Benedict's serious call for seriousness

In looking again at the text of Pope Benedict’s White House address, I was struck by how serious were his remarks within the context of such a short speech given amid such pomp, particularly here:

Historically, not only Catholics, but all believers have found [in America] the freedom to worship God in accordance with the dictates of their conscience, while at the same time being accepted as part of a commonwealth in which each individual and group can make its voice heard. As the nation faces the increasingly complex political and ethical issues of our time, I am confident that the American people will find in their religious beliefs a precious source of insight and an inspiration to pursue reasoned, responsible and respectful dialogue in the effort to build a more humane and free society.

This is a very interesting paragraph in light of the fact that Europe is slowly losing its ability to dialogue about faith (or about much of anything) in the face of its own laws — which suppress free speech in the name of “tolerance” — and its intimidated response to an aggressive strain of Islamic fundamentalism that continually preaches blood over brotherhood. Europe, which twice in the 20th century needed rescuing from totalitarian jackboots, is rather quickly becoming subjugated again; it is a place where Bridget Bardot can be legally prosecuted for daring to express her own thoughts and filmmakers, writers and artists must quell their own voices or submit to a life in hiding, where Shari’a law is making inroads because western law – and lawmakers – are standing aside for it and hoping to stay out of the crosshairs.

Like his predecessor John Paul II, who lived as a slave under the Nazi’s and then had to preach and teach in the sight of the restrictive communists, Benedict knows what it is to live under tyranny. As a 14 year old seminarian he was forcibly conscripted into the Hitler Youth, from which he deserted, hiding until he was found by Americans and taken as a prisoner of war. Benedict is likely the last 20th Century man standing in a position of world power, and his voice is one of experience and personal knowledge. He has been a witness to the power of hope and faithfulness over tyrants and terrorists, and he is telling us something very important, very serious:

The preservation of freedom calls for the cultivation of virtue, self-discipline, sacrifice for the common good and a sense of responsibility towards the less fortunate. It also demands the courage to engage in civic life and to bring one’s deepest beliefs and values to reasoned public debate. In a word, freedom is ever new. It is a challenge held out to each generation, and it must constantly be won over for the cause of good (cf. Spe Salvi, 24).
[The Church] is convinced that faith sheds new light on all things, and that the Gospel reveals the noble vocation and sublime destiny of every man and woman (cf. Gaudium et Spes, 10). Faith also gives us the strength to respond to our high calling, and the hope that inspires us to work for an ever more just and fraternal society.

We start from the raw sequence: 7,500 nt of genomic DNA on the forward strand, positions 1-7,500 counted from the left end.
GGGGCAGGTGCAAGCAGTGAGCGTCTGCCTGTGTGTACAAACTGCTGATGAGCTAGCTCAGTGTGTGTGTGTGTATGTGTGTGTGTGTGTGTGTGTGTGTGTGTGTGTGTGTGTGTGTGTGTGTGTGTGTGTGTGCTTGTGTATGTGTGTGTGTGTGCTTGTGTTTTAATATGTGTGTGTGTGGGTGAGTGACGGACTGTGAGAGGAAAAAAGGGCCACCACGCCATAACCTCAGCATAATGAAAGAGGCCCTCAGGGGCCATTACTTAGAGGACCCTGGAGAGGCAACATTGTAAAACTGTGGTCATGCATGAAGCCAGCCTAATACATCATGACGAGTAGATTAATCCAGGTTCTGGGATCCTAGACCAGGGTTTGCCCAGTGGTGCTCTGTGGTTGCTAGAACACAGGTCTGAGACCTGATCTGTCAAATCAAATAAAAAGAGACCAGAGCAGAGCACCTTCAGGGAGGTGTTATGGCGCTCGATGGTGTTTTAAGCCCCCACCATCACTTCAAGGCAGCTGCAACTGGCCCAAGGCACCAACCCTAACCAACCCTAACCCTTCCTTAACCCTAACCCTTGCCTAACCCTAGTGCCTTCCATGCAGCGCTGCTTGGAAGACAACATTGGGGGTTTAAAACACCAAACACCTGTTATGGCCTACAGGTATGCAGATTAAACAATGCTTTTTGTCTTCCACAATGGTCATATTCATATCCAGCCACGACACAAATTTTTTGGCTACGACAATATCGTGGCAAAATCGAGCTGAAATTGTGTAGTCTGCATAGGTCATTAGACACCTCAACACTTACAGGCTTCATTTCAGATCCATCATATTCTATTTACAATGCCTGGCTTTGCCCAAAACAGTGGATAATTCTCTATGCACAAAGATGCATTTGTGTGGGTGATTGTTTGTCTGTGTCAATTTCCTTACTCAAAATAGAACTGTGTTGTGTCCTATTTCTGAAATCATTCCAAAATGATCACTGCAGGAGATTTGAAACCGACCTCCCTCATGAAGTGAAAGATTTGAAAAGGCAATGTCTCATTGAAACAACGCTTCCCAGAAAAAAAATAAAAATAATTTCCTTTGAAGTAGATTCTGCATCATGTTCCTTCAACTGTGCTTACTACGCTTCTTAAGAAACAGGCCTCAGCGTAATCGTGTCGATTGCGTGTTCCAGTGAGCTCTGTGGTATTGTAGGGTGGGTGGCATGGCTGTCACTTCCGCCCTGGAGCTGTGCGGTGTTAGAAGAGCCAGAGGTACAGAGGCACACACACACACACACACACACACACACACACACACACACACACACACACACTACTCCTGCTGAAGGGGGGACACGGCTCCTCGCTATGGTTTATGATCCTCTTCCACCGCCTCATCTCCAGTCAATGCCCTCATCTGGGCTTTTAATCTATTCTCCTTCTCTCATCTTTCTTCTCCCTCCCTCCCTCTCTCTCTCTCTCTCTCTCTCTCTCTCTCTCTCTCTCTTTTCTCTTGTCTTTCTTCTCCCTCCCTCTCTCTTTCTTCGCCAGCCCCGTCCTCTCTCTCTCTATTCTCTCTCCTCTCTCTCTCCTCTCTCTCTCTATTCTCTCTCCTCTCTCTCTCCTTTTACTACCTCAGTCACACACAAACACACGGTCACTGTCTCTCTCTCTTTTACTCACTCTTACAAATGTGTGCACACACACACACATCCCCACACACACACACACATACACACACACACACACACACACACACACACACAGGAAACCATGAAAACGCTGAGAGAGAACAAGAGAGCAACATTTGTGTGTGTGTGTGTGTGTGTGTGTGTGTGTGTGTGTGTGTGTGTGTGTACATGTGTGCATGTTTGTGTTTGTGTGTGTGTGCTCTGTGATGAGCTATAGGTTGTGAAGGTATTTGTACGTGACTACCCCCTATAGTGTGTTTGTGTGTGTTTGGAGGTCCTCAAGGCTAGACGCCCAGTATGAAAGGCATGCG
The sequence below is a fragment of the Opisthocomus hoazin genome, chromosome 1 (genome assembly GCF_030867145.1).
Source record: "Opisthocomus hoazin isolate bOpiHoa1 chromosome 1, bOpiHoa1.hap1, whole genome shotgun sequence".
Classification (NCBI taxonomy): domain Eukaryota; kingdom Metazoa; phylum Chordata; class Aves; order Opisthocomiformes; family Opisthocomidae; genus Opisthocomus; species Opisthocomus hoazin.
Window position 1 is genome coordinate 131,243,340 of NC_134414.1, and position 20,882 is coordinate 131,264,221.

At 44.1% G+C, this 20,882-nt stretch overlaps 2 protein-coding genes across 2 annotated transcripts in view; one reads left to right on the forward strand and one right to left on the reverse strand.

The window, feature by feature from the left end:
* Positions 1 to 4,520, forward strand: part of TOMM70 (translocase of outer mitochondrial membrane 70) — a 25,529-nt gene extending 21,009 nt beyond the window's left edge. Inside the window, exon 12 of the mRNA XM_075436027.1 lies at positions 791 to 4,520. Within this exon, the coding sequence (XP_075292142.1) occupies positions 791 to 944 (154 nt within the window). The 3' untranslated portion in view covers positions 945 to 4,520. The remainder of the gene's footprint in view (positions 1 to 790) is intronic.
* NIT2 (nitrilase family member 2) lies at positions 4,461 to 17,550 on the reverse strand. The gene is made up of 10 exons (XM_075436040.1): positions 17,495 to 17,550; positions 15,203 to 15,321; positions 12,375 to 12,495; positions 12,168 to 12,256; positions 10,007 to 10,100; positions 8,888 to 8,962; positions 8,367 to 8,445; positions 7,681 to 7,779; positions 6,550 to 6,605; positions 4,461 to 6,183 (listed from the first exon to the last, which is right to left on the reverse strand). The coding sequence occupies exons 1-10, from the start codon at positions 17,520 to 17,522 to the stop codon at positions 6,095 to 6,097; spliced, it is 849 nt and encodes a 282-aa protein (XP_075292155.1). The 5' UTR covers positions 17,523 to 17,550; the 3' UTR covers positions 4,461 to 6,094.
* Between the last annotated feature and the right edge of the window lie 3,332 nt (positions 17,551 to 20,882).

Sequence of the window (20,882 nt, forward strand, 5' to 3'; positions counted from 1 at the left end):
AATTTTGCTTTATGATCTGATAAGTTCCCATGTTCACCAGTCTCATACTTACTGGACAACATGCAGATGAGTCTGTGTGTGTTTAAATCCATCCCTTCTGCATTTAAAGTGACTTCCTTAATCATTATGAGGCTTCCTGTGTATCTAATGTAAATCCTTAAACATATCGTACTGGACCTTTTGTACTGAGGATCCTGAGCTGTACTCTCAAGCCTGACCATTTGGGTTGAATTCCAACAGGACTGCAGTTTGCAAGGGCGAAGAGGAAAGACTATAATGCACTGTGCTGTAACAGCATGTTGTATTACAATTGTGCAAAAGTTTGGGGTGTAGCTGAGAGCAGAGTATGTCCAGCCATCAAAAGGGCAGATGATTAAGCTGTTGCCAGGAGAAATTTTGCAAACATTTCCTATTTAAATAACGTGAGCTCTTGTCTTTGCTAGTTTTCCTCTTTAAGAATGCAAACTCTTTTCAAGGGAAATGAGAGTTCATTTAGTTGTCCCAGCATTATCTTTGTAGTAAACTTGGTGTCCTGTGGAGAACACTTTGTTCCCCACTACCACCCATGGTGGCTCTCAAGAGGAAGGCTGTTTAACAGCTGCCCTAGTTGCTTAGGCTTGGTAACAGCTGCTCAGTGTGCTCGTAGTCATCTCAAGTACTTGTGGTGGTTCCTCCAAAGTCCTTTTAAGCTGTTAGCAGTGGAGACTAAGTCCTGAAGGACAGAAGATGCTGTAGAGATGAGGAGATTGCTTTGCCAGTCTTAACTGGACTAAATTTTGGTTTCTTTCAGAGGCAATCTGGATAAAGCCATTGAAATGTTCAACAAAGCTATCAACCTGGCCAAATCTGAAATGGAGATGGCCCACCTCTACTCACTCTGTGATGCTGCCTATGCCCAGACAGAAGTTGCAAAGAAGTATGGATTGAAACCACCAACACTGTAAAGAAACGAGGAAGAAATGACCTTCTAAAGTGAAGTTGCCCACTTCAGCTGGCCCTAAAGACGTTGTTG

Reading that reminded me of Al Qaeda calling for America to convert to Islam and their forced conversions of two kidnapped Western journalists, Steve Centanni and Olaf Wiig. After their “conversion” there was some spirited and useful debate about whether one should convert to save one’s life.

Benedict’s words seem to suggest that we ought not allow things to get to that point. He has, himself, offered to meet with Muslims for dialogue; moderates will meet, some others have said they will not. I believe Benedict – whose mein and manner the writer “Spengler” has characterized as “I have a mustard seed, and I’m not afraid to use it”, is praying for peace, and religious and political co-existence, but he knows it may be a long hard slog, though different than the one Bush has initiated.

At the release of those kidnapped journalists I wrote:

But whether Centanni and Wiig were men of faith, or not, their “conversions” were a sort of victory for our enemies. They displayed to the world what the West “holds dear.” I am not saying the newsmen were cowards [but]…their pronouncements about Allah and Mohammed, and their confession of new, Islamic names, was a real-time demonstration to the Islamofascists in our midst that “staying alive,” means the world to us. It can be translated as “look at these callow Western dogs, so in love with life, so beholden to nothing that they will say anything, do anything, even allow us to rename them, to cling to life…while we will give up everything…”
…To allow someone else to name you is to count yourself the lesser…By proclaiming their new Islamic names Centanni and Wiig – probably quite unwittingly – were declaring themselves new men in Allah. They were also living metaphors for the surrender of “the lesser” West.

I wonder, in war, can any innocent captive live or die only to themselves? I don’t think so, not when our enemy is so fluent in the language of symbolism and imagery.
Am I urging the West toward martyrdom, here? No, I am not urging it. But I am suggesting throughout history, martyrs have spilled blood and it has made a difference. I am suggesting that down the line some may well be called to martyrdom, and we might be wise to anticipate it and understand its use. I am suggesting that when one is caught in a fight between darkness and light – a fight that is more super than natural – such blood might well be required. It always has been, before.

Pope Benedict can see what surrender to a murderous and extreme movement will lead because he has seen it before; while the face of the oppressor may be new, the oppressor himself is an old, old foe. In a very socially unserious age, let us hope that the seriousness of this very quiet-but-serious man pierces our fogs and fantasies.

Sr. Lorraine sees Benedict’s constancy.

Browse Our Archives